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Wishing that Hans Rosling Were Still Alive

Summary:
In my latest column for AIER, I apply some lessons from Hans Rosling’s posthumously published – and simply superb – 2018 book, Factfulness, to today’s derangement over Covid-19. A slice: Among the instincts that Rosling warns against is the fear instinct. Noting that “‘frightening’ and ‘dangerous’ are two different things,” Rosling writes that the fear instinct “makes us give our attention to the unlikely dangers that we are most afraid of, and neglect what is actually most risky.” Yes. And Rosling repeatedly advises his readers to understand that the news media naturally appeal to our fear instinct by exaggerating dangers, typically by failing to put them into proper context: Here are a couple of headlines that won’t get past a newspaper editor, because they are unlikely to get past

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In my latest column for AIER, I apply some lessons from Hans Rosling’s posthumously published – and simply superb – 2018 book, Factfulness, to today’s derangement over Covid-19. A slice:

Among the instincts that Rosling warns against is the fear instinct. Noting that “‘frightening’ and ‘dangerous’ are two different things,” Rosling writes that the fear instinct “makes us give our attention to the unlikely dangers that we are most afraid of, and neglect what is actually most risky.” Yes. And Rosling repeatedly advises his readers to understand that the news media naturally appeal to our fear instinct by exaggerating dangers, typically by failing to put them into proper context:

Here are a couple of headlines that won’t get past a newspaper editor, because they are unlikely to get past our own filters: “MALARIA CONTINUES TO GRADUALLY DECLINE.” “METEOROLOGISTS CORRECTLY PREDICTED YESTERDAY THAT THERE WOULD BE MILD WEATHER IN LONDON TODAY.” Here are some topics that easily get through our filters: earthquakes, wars, refugees, disease, fire, floods, shark attacks, terror attacks. These unusual events are more newsworthy than everyday ones. And the unusual stories we are constantly shown by the media paint pictures in our heads. If we are not extremely careful, we come to believe that the unusual is usual: that this is what the world looks like.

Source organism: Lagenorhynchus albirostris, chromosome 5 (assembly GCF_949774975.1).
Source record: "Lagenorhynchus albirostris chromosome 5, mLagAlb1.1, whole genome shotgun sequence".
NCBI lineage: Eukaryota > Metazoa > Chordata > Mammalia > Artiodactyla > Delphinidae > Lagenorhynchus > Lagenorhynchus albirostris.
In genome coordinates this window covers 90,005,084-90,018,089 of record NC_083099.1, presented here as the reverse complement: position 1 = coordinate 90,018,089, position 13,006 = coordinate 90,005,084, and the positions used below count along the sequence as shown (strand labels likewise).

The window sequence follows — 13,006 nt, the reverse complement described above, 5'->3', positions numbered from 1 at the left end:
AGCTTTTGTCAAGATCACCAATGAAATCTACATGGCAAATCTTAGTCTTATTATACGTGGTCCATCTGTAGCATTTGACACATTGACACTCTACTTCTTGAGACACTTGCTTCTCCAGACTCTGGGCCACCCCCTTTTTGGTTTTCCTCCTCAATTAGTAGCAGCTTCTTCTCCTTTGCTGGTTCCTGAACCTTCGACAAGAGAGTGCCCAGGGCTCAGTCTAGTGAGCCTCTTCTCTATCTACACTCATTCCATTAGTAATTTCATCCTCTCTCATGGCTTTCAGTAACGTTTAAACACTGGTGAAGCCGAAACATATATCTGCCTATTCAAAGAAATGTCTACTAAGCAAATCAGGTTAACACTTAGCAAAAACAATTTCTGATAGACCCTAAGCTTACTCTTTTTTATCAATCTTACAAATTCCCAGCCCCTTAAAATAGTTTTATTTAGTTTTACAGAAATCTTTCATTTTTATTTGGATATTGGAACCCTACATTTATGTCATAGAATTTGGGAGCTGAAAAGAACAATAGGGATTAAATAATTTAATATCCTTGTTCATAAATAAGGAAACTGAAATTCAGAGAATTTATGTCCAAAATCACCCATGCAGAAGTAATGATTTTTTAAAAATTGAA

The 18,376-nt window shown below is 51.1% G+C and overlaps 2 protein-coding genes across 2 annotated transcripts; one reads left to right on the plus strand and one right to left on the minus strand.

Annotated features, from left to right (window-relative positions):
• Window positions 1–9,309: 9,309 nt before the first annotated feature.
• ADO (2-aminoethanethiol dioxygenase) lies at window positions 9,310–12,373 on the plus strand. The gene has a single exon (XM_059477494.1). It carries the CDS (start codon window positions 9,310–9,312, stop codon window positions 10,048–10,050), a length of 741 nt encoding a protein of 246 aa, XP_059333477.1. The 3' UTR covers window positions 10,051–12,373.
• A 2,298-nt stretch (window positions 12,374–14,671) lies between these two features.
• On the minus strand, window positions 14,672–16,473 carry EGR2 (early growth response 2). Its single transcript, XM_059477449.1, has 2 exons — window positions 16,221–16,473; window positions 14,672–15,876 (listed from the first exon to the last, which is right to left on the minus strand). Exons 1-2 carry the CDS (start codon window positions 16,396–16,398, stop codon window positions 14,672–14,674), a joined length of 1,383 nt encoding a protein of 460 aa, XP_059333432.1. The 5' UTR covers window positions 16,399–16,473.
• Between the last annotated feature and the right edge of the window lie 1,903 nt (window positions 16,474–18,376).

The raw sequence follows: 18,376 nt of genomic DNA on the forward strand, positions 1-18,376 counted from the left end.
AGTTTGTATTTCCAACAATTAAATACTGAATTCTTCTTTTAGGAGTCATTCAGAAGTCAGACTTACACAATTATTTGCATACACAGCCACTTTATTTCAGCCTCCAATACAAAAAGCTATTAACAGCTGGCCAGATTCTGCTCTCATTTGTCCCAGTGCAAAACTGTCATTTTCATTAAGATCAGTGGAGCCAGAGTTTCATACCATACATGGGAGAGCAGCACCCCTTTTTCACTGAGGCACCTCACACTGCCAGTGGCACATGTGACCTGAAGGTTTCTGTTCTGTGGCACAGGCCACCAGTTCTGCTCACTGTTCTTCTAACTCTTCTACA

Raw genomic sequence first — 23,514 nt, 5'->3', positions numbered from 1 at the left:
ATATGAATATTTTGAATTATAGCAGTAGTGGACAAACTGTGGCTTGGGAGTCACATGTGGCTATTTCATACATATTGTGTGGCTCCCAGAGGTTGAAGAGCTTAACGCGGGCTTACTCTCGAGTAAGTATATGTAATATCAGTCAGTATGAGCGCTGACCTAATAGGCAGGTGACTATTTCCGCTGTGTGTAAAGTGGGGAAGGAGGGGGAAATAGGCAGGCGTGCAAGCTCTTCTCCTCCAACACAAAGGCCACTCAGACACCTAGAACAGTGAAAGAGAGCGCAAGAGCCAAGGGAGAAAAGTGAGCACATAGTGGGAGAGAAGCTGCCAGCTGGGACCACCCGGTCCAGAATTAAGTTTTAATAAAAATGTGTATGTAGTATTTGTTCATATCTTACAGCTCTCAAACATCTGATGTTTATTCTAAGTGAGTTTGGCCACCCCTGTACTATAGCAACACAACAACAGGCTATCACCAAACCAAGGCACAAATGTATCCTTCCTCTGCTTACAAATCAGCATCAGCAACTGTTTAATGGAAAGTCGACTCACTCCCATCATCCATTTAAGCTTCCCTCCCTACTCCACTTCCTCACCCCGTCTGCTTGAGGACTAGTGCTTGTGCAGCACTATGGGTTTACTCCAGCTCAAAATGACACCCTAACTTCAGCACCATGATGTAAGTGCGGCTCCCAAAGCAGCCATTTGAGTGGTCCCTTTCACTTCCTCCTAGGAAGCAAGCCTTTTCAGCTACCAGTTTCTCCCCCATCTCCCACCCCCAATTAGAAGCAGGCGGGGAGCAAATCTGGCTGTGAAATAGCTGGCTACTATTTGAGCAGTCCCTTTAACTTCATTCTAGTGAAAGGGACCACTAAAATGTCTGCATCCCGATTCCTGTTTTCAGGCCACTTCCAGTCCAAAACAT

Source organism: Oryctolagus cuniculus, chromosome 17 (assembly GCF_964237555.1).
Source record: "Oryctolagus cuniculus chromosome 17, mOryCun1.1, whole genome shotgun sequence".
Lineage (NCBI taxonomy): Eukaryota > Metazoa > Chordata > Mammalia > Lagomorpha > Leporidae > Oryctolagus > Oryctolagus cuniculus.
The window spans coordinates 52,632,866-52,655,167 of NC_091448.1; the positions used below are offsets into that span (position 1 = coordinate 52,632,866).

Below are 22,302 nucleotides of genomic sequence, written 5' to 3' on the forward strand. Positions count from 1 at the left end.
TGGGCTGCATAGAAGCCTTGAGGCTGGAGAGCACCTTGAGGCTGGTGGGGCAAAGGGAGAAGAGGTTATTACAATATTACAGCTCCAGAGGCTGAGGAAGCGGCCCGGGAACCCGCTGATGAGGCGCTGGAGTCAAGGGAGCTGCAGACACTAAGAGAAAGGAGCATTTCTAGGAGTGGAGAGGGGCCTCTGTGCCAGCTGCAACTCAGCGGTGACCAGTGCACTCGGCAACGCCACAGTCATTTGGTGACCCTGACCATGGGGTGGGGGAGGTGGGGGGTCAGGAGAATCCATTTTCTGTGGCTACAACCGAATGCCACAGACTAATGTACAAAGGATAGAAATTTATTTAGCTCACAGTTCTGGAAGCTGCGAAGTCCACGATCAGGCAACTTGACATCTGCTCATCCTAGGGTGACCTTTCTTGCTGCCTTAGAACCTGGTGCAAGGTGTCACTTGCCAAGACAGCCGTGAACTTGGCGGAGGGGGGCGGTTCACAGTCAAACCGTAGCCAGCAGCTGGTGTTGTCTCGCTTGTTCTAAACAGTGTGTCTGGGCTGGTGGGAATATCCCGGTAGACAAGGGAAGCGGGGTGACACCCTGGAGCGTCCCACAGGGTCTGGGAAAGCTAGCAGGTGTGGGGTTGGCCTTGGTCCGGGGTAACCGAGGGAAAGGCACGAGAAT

For the first time in world history, data exists for almost every aspect of global development. And yet, because of our dramatic instincts and the way the media must tap into them to grab our attention, we continue to have an overdramatic worldview. Of all our dramatic instincts, it seems to be the fear instinct that most strongly influences what information gets selected by news producers and presented to us consumers.

Encountering most of today’s reports and commentary on Covid gives no sense that the median age of Covid victims in the U.S. is the late 70s or early 80s. Or that 79 percent of American Covid victims are 65 years or older. Or that 92 percent of these deaths are of people 55 and older. (The preceding figures are estimated from here.) Or that fully 41 percent of all Covid deaths in the U.S. are of residents of nursing homes. Or that, according to the CDC, the Covid infection fatality ratio for all Americans ages 50-69 is 0.005, while that for Americans ages 70 and older is 0.054.

Were the media to report these figures, Americans’ fear instinct would not be stimulated.

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Don Boudreaux
He is a professor of economics at George Mason University in Fairfax, Virginia. Previously, he was president of the Foundation for Economic Education.

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